Using wrapr For A Consistent Pipe With ggplot2

John Mount shows how you can use the wrapr pipe to perform data processing and building a ggplot2 visual:

Now we can run a single pipeline that combines data processing steps and ggplot plot construction.

data.frame(x = 1:20) %.>% mutate(., y = cos(3*x)) %.>% ggplot(., aes(x = x, y = y)) %.>% geom_point() %.>% geom_line() %.>% ggtitle("piped ggplot2")

Check it out.

Capturing Implicit Conversions With Extended Events

Grant Fritchey shows how easy it is to build an extended event which captures implicit conversions:

Built right into the Extended Events is an event that captures conversions that would affect execution plans, plan_affecting_convert. This event will show both CONVERT and CONVERT_IMPLICIT warnings that you would normally only see within an execution plan. You can capture this event with others. Capturing events together along with causality tracking makes it very easy to track queries that have the issue. Here’s one example of how you might capture implicit conversions along with the query:

This kind of event can make system-level performance tuning much easier.

Using R To Hit Azure ML From Power BI

Leila Etaati shows how you can use R to hit an Azure ML endpoint to populate a data set in Power BI:

You need to create a model in Azure ML Studio and create a web service for it.

The traditional example in Predict a passenger on Titanic ship is going to survived or not?

we have a dataset about passengers like their age, gender, and passenger class, then we are going to predict whether they are going to survive or not

Open Azure ML Studio and follow the steps to create a model for predicting this. Navigate to Azure ML Studio.

Then download the dataset for titanic from here

Click through for the step-by-step instructions.

Transforming To Proper Case In Power BI, With Exceptions

Imke Feldmann wants to transform text into proper case, but certain words should have their own casing style:

The overall strategy is to convert everything to proper case first and then use a translation table to convert the keywords from the table back to their desired values. The following steps show how to do it:

It’s an interesting approach.

Power BI Data Profiling

Matt Allington takes a look at a new feature in Power BI:

The data profiling tools look at the first 1,000 rows in the preview data loaded an shows you the big picture of what the data “looks” like.

Currently the profiling tool only works on the top 1000 rows of data.  It also takes some time to prepare the profile of the columns (as could be expected), however the benefits of getting this stuff right before moving on far outweigh the slower load times (IMO).  I would love to see an option to profile the entire set of data for one or more columns.  I am sure this will come.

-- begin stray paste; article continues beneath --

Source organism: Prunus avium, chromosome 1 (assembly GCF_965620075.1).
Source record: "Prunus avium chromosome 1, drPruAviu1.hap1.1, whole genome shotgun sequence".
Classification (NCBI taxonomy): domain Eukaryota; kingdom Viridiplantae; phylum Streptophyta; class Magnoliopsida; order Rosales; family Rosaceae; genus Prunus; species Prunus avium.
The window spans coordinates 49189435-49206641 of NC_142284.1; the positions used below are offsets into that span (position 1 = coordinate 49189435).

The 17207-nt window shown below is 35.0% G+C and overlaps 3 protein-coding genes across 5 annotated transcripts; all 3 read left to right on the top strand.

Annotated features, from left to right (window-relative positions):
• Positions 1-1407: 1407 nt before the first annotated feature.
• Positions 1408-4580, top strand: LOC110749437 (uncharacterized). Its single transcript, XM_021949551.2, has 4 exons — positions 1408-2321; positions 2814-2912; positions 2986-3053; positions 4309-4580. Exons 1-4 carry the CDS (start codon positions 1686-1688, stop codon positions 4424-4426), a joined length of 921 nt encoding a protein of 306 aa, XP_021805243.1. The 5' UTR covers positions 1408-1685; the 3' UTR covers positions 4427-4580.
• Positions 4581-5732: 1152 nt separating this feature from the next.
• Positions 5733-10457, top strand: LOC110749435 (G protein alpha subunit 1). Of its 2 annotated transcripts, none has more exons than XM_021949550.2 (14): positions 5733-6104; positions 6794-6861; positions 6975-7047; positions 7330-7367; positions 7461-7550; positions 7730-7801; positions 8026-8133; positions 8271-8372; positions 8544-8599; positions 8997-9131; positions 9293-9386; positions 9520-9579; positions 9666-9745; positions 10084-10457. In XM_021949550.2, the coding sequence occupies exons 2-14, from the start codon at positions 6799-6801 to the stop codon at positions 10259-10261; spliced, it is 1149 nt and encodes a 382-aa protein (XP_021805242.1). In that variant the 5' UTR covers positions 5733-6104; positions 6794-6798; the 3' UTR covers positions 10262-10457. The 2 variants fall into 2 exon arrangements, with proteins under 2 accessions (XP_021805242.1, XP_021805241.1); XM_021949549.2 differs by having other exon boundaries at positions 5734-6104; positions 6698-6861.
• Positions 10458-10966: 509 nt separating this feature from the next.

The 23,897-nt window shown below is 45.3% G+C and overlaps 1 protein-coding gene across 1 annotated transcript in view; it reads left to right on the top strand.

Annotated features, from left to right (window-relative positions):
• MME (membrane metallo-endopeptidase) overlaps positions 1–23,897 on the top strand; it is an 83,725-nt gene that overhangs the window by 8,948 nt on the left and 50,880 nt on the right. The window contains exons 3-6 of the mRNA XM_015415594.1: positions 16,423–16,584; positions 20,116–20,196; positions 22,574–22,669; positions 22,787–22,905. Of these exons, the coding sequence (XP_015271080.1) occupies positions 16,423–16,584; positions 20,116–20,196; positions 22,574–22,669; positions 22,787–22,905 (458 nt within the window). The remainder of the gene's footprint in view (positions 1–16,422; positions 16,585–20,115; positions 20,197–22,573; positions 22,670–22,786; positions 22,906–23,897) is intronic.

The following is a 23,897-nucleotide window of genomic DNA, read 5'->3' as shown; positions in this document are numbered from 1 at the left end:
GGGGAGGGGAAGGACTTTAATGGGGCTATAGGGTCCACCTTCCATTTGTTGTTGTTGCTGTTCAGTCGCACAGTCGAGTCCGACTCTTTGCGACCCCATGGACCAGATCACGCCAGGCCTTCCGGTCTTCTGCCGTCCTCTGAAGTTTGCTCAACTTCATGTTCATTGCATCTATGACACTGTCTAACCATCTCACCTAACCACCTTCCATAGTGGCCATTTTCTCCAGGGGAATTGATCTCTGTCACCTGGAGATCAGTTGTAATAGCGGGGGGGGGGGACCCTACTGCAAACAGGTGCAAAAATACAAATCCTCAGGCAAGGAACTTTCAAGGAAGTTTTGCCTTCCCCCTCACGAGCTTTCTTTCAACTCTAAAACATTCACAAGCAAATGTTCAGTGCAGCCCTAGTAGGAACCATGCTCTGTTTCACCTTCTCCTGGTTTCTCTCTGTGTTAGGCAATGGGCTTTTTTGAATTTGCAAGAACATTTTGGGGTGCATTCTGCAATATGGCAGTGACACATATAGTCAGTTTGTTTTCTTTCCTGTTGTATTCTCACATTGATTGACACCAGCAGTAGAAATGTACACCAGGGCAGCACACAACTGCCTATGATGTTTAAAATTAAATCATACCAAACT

Teo Lachev shares some thoughts on what it would take to make this a killer feature:

That’s all data profiling you get for now. Here is what it will take to make Power BI data profiling a killer feature:

  1. Allow data profiling over all the values (understandably there will be performance impact).

  2. Add more aggregates, such as Min/Max/Std/Median.

  3. The ability to dynamically filter the preview data for the selected bar in the profile.

As it is, there’s enough here to see the potential of where it could go.

Testing TDE Performance

Eduardo Pivaral tests the performance of a database with Transparent Data Encryption versus that same database without encryption:

Transparent data encryption (TDE) helps you to secure your data at rest, this means the data files and related backups are encrypted, securing your data in case your media is stolen.
This technology works by implementing real-time I/O encryption and decryption, so this implementation is transparent for your applications and users.

However, this type of implementation could lead to some performance degradation since more resources must be allocated in order to perform the encrypt/decrypt operations.

On this post we will compare how much longer take some of the most common DB operations, so in case you are planning to implement it on your database, you can have an idea on what to expect from different operations.

These results fit in reasonably well with what I’d heard, but it’s nice to have someone run the numbers.

Using Containers To Build A Home Lab

Dmitri Korotkevitch walks us through creating a home lab with Docker containers:

Obviously, in the real life, we do not work with vanilla SQL Server installation. We need to customize it by changing SQL Server settings and logins, creating and/or restoring the databases and do other actions. There are a couple of ways how you can do that.

The first approach is customizing existing container manually and creating the image from it using docker container commit command. After that, you can start the new containers from created image the same way as we already discussed. We will cover a couple ways to move data to and from containers later.

There is the better way, however. You can automate this process by utilizing docker build command. The process is very simple. You just need to define DockerFile, which contains the reference to the main image and specifies the build actions. You can copy scripts and database backups into the image, run SQLCMD, BCP and PowerShell scripts there – you, pretty much, have the full control. Internally, Docker runs every command inside deployment containers (creating and destroying them during the process) saving the final one as the target image.

Read the whole thing.

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